I'm delighted to launch the second season of Explore Explain, a long-form video and podcast series about data visualisation design.
For episode seven it was a pleasure to welcome two guests, Jen Christiansen, Senior Graphics Editor at Scientific American, and Moritz Stefaner, self-employed 'Truth and Beauty Operator'. We had a detailed conversation about the data, editorial, and design story behind a combined print and interactive visualisation project exploring '175 years of word usage patterns in Scientific American', published in the magazine's September 2020 issue.
To find out more information about how to listen, view and subscribe to the audio and video versions of this episode, and to view the full list episodes, visit the podcast page.
You can watch this episode on the dedicated Explore Explain Youtube channel or through using the embedded player below.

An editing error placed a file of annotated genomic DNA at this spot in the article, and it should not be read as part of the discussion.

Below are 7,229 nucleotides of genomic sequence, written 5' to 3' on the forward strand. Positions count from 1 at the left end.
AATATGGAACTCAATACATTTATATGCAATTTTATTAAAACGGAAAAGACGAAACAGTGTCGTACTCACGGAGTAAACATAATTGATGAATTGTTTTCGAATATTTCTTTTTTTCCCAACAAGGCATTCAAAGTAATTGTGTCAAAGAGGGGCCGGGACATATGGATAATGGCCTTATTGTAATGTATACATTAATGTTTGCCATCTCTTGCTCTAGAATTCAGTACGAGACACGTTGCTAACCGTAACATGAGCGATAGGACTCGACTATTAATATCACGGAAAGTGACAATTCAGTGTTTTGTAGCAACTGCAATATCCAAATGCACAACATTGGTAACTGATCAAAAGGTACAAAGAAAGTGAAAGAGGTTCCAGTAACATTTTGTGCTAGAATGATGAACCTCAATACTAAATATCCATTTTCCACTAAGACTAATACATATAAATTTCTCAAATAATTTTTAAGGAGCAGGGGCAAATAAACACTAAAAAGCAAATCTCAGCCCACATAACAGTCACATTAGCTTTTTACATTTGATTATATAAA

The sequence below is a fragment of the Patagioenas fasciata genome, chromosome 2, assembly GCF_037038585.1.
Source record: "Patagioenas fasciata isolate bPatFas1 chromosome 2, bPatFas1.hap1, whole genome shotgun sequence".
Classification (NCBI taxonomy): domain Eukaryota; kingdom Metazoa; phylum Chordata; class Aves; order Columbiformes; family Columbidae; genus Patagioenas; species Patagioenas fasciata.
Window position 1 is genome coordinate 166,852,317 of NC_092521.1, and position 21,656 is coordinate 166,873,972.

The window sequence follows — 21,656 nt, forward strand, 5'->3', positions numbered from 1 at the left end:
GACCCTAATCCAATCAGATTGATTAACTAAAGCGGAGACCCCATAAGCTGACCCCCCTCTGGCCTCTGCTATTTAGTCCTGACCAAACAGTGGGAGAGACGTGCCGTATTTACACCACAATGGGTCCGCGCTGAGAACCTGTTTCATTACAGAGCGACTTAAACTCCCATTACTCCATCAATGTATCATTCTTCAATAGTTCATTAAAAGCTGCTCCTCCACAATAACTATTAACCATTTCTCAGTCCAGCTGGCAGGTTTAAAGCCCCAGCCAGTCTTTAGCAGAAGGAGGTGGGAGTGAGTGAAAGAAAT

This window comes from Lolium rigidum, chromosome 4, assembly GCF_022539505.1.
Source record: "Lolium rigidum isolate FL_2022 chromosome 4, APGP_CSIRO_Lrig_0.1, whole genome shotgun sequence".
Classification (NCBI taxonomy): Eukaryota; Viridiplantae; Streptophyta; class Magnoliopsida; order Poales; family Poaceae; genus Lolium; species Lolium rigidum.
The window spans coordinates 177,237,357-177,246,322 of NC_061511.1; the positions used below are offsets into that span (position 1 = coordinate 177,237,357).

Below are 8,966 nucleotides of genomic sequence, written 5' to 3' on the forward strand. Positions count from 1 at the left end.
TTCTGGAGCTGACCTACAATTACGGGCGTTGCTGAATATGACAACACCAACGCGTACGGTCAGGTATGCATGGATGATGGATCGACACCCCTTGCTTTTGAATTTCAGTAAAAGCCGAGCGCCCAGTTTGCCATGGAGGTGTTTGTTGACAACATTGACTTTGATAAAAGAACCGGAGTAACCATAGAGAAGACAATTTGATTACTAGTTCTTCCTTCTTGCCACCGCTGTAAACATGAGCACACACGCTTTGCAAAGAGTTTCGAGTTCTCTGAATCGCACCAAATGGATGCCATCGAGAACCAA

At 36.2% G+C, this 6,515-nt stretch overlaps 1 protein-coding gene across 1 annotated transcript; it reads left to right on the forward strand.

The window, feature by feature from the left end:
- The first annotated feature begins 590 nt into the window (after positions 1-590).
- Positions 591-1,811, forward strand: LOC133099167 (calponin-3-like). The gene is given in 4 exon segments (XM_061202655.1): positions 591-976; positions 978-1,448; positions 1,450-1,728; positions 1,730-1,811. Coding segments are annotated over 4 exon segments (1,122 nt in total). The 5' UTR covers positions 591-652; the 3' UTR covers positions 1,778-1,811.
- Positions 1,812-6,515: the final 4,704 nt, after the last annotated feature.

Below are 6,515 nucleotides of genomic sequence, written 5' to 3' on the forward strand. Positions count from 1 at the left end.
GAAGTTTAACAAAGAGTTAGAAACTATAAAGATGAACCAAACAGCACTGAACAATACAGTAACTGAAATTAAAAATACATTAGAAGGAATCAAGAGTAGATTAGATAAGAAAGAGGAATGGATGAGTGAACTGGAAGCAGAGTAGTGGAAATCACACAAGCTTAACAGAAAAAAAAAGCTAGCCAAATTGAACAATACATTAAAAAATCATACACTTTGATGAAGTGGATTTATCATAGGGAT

The audio podcast is published across all common platforms (such as Apple, Acast, Spotify etc.), which means you will find this series listed in the respective directories through a simple search for 'Explore Explain' or by manually entering - or copying/pasting - this url to your subscriptions - https://feed.pod.co/exploreexplain.
To listen directly, visit this link or use the embedded podcast player below.
Here are further links to some of the key resources mentioned during this episode:
- This is the full project collection of work
- This is the main article
- This is the interactive
- This is a process narrative
- Pitch Interactive's 'Popular Science Archive'
- OCR's '138 years of Popular Science'
- OCR's 'The Whole Brilliant Enterprise'
- Nicholas Rougeux's 'Scientific American’s Colorful Covers Reveal 175 Years of Change'
- Moritz's 'Where the Wild Bees Are'
- Christian Laesser
- The book 'Objectivity'
- 'Reckoning With Our Mistakes'